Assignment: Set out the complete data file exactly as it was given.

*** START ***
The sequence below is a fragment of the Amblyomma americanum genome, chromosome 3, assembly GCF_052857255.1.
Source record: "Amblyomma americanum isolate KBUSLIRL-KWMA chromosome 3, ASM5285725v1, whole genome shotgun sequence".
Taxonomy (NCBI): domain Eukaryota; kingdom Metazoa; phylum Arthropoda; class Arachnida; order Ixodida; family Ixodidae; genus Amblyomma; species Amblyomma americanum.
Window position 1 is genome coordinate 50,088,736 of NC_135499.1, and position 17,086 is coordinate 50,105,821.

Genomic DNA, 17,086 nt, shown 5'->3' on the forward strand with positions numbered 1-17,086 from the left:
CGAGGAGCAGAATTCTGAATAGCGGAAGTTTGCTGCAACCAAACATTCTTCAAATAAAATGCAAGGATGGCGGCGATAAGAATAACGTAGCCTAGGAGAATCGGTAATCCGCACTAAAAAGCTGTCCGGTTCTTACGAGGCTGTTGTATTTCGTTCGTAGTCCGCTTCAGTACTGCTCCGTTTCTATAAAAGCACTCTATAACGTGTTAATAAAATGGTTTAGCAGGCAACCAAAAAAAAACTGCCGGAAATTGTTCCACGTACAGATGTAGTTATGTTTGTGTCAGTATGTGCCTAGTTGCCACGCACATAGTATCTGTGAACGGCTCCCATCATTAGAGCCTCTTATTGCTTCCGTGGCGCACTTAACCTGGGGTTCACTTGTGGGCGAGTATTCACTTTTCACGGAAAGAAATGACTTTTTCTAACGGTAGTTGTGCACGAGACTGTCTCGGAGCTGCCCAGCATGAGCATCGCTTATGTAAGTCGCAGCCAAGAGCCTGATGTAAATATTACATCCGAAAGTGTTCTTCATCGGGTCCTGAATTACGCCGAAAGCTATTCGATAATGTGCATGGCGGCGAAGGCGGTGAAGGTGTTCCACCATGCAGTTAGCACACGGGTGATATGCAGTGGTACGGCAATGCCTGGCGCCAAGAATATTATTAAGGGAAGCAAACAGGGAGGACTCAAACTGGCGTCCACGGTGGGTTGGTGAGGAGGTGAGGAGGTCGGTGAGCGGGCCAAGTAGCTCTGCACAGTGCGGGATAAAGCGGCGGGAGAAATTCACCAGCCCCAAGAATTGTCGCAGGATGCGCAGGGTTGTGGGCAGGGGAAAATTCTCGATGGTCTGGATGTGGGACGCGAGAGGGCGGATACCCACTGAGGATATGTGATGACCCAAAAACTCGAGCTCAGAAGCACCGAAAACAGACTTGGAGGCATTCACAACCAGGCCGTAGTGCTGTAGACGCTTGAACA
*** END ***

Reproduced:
The sequence below is a fragment of the Amblyomma americanum genome, chromosome 3, assembly GCF_052857255.1.
Source record: "Amblyomma americanum isolate KBUSLIRL-KWMA chromosome 3, ASM5285725v1, whole genome shotgun sequence".
Taxonomy (NCBI): domain Eukaryota; kingdom Metazoa; phylum Arthropoda; class Arachnida; order Ixodida; family Ixodidae; genus Amblyomma; species Amblyomma americanum.
Window position 1 is genome coordinate 50,088,736 of NC_135499.1, and position 17,086 is coordinate 50,105,821.

Genomic DNA, 17,086 nt, shown 5'->3' on the forward strand with positions numbered 1-17,086 from the left:
CGAGGAGCAGAATTCTGAATAGCGGAAGTTTGCTGCAACCAAACATTCTTCAAATAAAATGCAAGGATGGCGGCGATAAGAATAACGTAGCCTAGGAGAATCGGTAATCCGCACTAAAAAGCTGTCCGGTTCTTACGAGGCTGTTGTATTTCGTTCGTAGTCCGCTTCAGTACTGCTCCGTTTCTATAAAAGCACTCTATAACGTGTTAATAAAATGGTTTAGCAGGCAACCAAAAAAAAACTGCCGGAAATTGTTCCACGTACAGATGTAGTTATGTTTGTGTCAGTATGTGCCTAGTTGCCACGCACATAGTATCTGTGAACGGCTCCCATCATTAGAGCCTCTTATTGCTTCCGTGGCGCACTTAACCTGGGGTTCACTTGTGGGCGAGTATTCACTTTTCACGGAAAGAAATGACTTTTTCTAACGGTAGTTGTGCACGAGACTGTCTCGGAGCTGCCCAGCATGAGCATCGCTTATGTAAGTCGCAGCCAAGAGCCTGATGTAAATATTACATCCGAAAGTGTTCTTCATCGGGTCCTGAATTACGCCGAAAGCTATTCGATAATGTGCATGGCGGCGAAGGCGGTGAAGGTGTTCCACCATGCAGTTAGCACACGGGTGATATGCAGTGGTACGGCAATGCCTGGCGCCAAGAATATTATTAAGGGAAGCAAACAGGGAGGACTCAAACTGGCGTCCACGGTGGGTTGGTGAGGAGGTGAGGAGGTCGGTGAGCGGGCCAAGTAGCTCTGCACAGTGCGGGATAAAGCGGCGGGAGAAATTCACCAGCCCCAAGAATTGTCGCAGGATGCGCAGGGTTGTGGGCAGGGGAAAATTCTCGATGGTCTGGATGTGGGACGCGAGAGGGCGGATACCCACTGAGGATATGTGATGACCCAAAAACTCGAGCTCAGAAGCACCGAAAACAGACTTGGAGGCATTCACAACCAGGCCGTAGTGCTGTAGACGCTTGAACA